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If you are watching the news on a regular basis, you are being fed a steady diet of all things political.  We have found ourselves at a never-ending media buffet with all flavors of concern such as healthcare, Russia, tax reform, immigration, debt ceiling, political firings, Korea, internal investigations, political appointments and on and on and on.  We can’t swear to it, but we believe a few of these items are gluten-free. 

Many of our clients are asking what negative impact Washington is having on the markets.  Just how much attention is Wall Street paying to the political uncertainty?  We believe that markets are paying about as much attention to politics as your teenage son or daughter pays to the advice you so lovingly provide.  That is to say, not much.  By and large, the markets are ignoring all shapes and sizes of political news, both the “minor inconvenience” and the “catastrophic calamity”.  We believe instead that markets are being driven by two things, corporate earnings and global growth.

It is very easy to get caught up in the emotion, hype, and “stress eat”, if you will, and ignore the financial information right in front of you. So, let’s take a break from the politics and look at some key factors that are contributing to the strong earnings and global growth picture. 

A recent Fidelity Investments economic update noted the following as having contributed to growth seen in both US and international stock markets: a synchronized global expansion, low inflation, extremely low market volatility and a weaker US dollar.  Despite what one might fear when listening to the news, global trade is at its highest level since 2011 and nearly 90% of countries are reporting higher export orders than a year ago.  European economies are experiencing growth as political risk eases, China’s economy is steady, and the US economy benefits from this global improvement.  The weaker US dollar has also contributed to corporate earnings growth for many global companies.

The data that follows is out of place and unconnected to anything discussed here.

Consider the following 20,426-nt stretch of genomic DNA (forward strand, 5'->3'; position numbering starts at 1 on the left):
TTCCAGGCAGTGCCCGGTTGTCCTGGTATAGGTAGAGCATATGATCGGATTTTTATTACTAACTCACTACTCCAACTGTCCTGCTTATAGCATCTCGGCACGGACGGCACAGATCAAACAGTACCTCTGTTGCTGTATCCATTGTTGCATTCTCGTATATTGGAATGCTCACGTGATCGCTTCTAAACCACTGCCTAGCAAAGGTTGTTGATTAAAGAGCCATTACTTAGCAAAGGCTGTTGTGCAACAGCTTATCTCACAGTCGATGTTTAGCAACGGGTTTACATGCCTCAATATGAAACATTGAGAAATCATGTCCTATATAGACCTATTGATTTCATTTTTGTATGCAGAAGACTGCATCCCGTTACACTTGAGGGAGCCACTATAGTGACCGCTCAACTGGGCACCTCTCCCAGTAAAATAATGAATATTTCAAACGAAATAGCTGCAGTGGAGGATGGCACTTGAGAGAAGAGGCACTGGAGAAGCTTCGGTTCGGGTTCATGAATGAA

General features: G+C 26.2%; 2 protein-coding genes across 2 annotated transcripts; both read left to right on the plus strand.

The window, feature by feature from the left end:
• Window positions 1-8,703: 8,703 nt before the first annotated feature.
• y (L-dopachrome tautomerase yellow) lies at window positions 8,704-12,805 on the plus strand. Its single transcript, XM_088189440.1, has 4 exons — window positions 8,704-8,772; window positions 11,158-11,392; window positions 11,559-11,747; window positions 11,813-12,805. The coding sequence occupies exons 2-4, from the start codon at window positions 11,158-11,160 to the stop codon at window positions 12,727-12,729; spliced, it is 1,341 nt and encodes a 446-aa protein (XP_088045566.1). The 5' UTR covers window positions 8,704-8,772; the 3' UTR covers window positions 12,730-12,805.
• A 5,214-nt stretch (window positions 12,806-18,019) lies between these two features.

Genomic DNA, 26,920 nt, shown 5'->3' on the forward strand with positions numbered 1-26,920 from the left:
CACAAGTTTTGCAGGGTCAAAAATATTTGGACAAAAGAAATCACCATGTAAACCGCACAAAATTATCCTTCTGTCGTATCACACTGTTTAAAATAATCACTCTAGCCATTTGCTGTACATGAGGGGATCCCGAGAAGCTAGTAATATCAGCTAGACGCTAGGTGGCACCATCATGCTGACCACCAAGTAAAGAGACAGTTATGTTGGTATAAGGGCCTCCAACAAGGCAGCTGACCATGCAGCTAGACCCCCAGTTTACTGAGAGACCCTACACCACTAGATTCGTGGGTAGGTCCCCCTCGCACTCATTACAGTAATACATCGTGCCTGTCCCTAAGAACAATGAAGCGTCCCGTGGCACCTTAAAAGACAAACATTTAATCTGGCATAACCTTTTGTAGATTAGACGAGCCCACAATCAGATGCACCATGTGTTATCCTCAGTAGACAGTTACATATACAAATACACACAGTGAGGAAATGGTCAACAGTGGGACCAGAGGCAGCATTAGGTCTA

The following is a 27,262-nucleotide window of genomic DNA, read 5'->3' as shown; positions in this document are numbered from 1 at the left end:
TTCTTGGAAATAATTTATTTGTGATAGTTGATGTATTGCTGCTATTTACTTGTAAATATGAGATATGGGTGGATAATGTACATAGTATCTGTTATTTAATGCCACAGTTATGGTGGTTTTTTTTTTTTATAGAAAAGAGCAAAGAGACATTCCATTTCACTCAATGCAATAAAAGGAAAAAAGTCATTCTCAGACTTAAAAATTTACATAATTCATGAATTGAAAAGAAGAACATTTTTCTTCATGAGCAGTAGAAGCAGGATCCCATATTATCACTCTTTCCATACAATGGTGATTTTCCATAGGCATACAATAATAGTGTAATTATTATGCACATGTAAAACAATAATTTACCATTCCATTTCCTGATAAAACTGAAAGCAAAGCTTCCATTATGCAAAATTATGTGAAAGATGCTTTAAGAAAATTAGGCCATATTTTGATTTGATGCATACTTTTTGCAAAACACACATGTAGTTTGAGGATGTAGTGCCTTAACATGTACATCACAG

On the home front, even after the Federal Reserve has raised short-term interest rates two times this year, long-term interest rates are lower now than where they began the year.  Both US stocks and bonds have performed well, apart from energy and telecom.  Strong corporate earnings and low inflation are providing a stable backdrop for the Fed to seriously discuss the unwinding of their balance sheet.  If you remember back to the financial crisis, “The balance sheets of the four-major advanced-economy central banks—the U.S. Federal Reserve (Fed), European Central Bank, Bank of Japan, and Bank of England—have more than quadrupled since the global financial crisis due to trillions of dollars of quantitative-easing asset purchases.”  That was then—central banks rapidly buying bonds.  This is now—central banks slowly getting rid of bonds. This “unwinding” will effectively tighten monetary policy, or take money out of the system.  We will have to pay close attention as this move by the Fed could increase market volatility.

So, despite the steady diet of political media reporting, it appears that financial markets are more focused on how companies and countries alike are showing continued growth.  With a low volatility environment, inflation in check and global demand at relatively high levels, we believe our clients are being rewarded for maintaining their current portfolio allocations. 

We realize that emotions do play a large part in one’s outlook and that it is easy to forget the basics while focusing on the sensational.  Washington will eventually get its act together.  In the meantime, earnings and global growth can be the two main ingredients that merit our attention, and the rest can be left to the politics of the day.